Source: Adobe Stock/kropman.
There is a delicate game of cat and mouse, feint and counter feint, smoke and mirrors going on among oil producers universally suffering from low oil prices.
On the one hand we have Saudi Arabia, the architect of the current low-price environment which started pumping oil at record levels specifically to grab market share in the face of growing U.S. shale production and the return of archenemy Iran to the market after years of sanctions. The low prices that resulted have caused pain for all producers and driven some heavily oil-dependent economies to the brink of collapse.
Talk of a production freeze in the early part of this year got everyone excited and the crude price rose, only for Saudi Arabia’s powerful deputy crown prince, Mohammed bin Salman, to throw cold water on the idea if Iran was not willing to be a part of any coordinated freeze.
The Arabian Stallion and the Russian Bear
Since then, all parties have tried to tough it out. Saudi Arabia, with the largest sovereign wealth fund, has managed to maintain appearances but is still trimming budget deficits, burning through reserves and talking of selling its crown jewel, Saudi Aramco.
Russia has been partly shielded by a collapse in the value of the ruble that has partially compensated domestic budgets from low crude prices but is still desperate to achieve higher returns. Some 40% of the country’s revenue comes from oil and natural gas and the economy has languished in recession territory for the last two years.
It has taken five months but all the parties are now maneuvering to have another go at a production freeze in the hope that it will push up prices. Talk of a “task force” pact between Russia and Saudi Arabia was enough to drive the oil prices up in a matter of minutes last week.
The price rallied from around $46.50 a barrel last Monday morning to just below $49.50 but quickly fell back below $48 a barrel within minutes of a joint statement from Moscow and Riyadh which said the group’s first meeting would not take place until October.
Saudi Arabia’s oil minister Khalid al-Falih has officially maintained the position that any freeze must include Iran and has denied any discussion is taking place to agree a freeze, but Russia’s Energy Minister, Alexander Novak, said talks were ongoing and went further to say Iran should be given a special dispensation to raise production to pre-sanction levels before being asked to take part in a freeze.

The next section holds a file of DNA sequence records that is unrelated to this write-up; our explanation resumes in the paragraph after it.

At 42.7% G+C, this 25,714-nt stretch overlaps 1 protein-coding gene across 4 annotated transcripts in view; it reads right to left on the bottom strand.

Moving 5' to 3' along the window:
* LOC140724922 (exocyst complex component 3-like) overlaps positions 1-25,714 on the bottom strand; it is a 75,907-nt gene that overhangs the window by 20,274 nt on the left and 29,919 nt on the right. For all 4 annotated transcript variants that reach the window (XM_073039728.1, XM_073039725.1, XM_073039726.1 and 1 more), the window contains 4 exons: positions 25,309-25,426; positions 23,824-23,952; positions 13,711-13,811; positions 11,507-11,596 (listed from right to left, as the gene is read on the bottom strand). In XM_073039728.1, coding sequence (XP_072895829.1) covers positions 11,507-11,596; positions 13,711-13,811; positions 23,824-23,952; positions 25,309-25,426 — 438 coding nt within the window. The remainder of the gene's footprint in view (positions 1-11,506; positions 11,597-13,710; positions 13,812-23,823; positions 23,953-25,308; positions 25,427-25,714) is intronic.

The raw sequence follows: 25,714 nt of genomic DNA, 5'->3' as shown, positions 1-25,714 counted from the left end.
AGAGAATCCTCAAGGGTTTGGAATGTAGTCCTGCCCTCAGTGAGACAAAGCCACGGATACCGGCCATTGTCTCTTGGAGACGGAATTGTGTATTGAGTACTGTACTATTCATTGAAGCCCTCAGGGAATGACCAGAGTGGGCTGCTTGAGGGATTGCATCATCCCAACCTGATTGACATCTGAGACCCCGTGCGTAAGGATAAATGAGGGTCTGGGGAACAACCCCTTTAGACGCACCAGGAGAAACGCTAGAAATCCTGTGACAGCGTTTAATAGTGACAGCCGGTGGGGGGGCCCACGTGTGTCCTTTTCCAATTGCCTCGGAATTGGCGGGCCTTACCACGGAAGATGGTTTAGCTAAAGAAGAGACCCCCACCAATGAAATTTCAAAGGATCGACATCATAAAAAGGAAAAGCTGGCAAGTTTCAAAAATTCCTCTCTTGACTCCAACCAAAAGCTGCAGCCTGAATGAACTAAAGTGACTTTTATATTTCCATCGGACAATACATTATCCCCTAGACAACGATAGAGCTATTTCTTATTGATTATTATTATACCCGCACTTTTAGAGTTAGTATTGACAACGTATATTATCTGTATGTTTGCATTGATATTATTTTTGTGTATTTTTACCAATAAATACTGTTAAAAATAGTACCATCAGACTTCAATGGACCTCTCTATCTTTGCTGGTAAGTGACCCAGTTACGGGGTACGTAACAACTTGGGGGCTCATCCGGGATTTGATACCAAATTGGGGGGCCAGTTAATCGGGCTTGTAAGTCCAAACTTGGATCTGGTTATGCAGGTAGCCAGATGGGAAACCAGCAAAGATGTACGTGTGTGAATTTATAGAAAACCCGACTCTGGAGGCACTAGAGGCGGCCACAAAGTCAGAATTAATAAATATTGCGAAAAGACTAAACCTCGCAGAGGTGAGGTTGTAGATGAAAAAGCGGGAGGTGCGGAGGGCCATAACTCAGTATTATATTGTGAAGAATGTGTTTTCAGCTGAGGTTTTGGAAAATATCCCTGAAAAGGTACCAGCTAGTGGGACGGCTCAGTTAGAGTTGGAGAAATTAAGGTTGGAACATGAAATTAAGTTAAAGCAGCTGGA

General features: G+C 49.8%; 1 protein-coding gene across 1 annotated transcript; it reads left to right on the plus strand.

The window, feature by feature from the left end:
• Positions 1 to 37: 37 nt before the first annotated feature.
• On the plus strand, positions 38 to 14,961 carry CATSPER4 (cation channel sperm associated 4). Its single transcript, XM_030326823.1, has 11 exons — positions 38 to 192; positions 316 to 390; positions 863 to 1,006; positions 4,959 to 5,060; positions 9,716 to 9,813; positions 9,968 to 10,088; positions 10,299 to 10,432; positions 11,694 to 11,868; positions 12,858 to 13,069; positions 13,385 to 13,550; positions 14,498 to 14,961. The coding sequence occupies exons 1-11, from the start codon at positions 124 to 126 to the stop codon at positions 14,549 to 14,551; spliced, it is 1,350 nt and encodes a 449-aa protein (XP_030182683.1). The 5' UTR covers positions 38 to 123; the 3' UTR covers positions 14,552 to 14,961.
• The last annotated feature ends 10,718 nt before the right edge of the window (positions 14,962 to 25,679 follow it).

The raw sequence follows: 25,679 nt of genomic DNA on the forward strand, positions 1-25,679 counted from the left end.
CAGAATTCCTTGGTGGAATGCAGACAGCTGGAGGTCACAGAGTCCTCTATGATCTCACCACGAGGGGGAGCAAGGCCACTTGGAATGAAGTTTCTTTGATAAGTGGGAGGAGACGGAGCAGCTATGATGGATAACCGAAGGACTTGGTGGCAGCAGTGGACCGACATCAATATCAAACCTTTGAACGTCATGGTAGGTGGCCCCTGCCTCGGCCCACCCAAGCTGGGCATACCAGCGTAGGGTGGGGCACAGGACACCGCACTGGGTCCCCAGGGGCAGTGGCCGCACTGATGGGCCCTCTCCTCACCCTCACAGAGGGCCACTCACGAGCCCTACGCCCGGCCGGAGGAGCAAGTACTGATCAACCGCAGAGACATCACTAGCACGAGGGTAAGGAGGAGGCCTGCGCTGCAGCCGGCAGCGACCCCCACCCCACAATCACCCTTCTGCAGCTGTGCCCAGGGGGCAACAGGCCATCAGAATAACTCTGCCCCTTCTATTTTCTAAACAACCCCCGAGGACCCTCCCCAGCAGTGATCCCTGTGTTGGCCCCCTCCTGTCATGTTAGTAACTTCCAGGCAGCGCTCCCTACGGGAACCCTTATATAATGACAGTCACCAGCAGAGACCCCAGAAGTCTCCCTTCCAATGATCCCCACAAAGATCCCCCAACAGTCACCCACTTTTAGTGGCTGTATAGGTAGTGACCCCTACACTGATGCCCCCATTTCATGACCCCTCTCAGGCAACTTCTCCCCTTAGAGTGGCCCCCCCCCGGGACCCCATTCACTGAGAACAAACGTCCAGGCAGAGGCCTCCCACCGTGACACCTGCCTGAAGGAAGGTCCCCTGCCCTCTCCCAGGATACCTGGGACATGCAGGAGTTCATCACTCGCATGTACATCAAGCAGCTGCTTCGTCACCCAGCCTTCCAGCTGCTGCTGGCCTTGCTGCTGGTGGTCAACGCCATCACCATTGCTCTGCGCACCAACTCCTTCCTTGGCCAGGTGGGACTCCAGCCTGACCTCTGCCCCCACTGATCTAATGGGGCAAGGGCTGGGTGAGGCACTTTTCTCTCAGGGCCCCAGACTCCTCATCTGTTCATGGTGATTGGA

What Can Iran Do?
This may be easier to achieve than in the past. Iran is already at 3.85 million barrels per day and only just exceeded 4 million barrels before the sanctions were applied, so it is almost there. Indeed, there is much speculation that Iran cannot raise its production any further in the short term without significant outside technology and investment, so it would be a token capitulation for them to agree to freeze at, say, 4 million barrels. If that cleared the way for a “freeze” by OPEC and non OPEC producers like Russia that may be all that would be required to cause prices to rise.
Price Comeback? Don’t Count On It
Don’t for a moment, though, think that means a return to $100 per barrel. The world is still awash with oil. Saudi and Russia would be freezing production at record levels, Iran and Iraq are each producing around 4 million barrels a day much of which wasn’t there a couple of years ago and any significant rise in price will see a resurgence in U.S. shale oil production into an oversupplied market.
U.S. Department of Energy data showed high levels of oil stockpiles. Commercial crude oil stocks rose 2.5 million barrels to 523.6 million barrels, signaling a persistent supply overhang according to the Financial Times. Think more like $50-60 as a range. The Russian’s have said they would be happy with that in the short term, and it would represent a 20% increase in revenues from this year’s levels.
Still, these talks look more widely supported than the abortive discussions earlier this year, not least of which because Russia is involved. All parties are feeling the pressure and that is encouraging some investors and analysts to think this time it will be different.
Should End Users Stockpile Fuel?
Those exposed to oil price inputs should be wary. Volatility on a day-by-day, or week-by-week basis is likely to be the order of the day for the balance of this year. All parties are playing a delicate game of talking up the market without giving anything away to other producers in terms of agreeing to a freeze for themselves, but allowing others off the hook. In such an uncertain situation, rumor and expectation drive markets, as we have already seen over the last few days.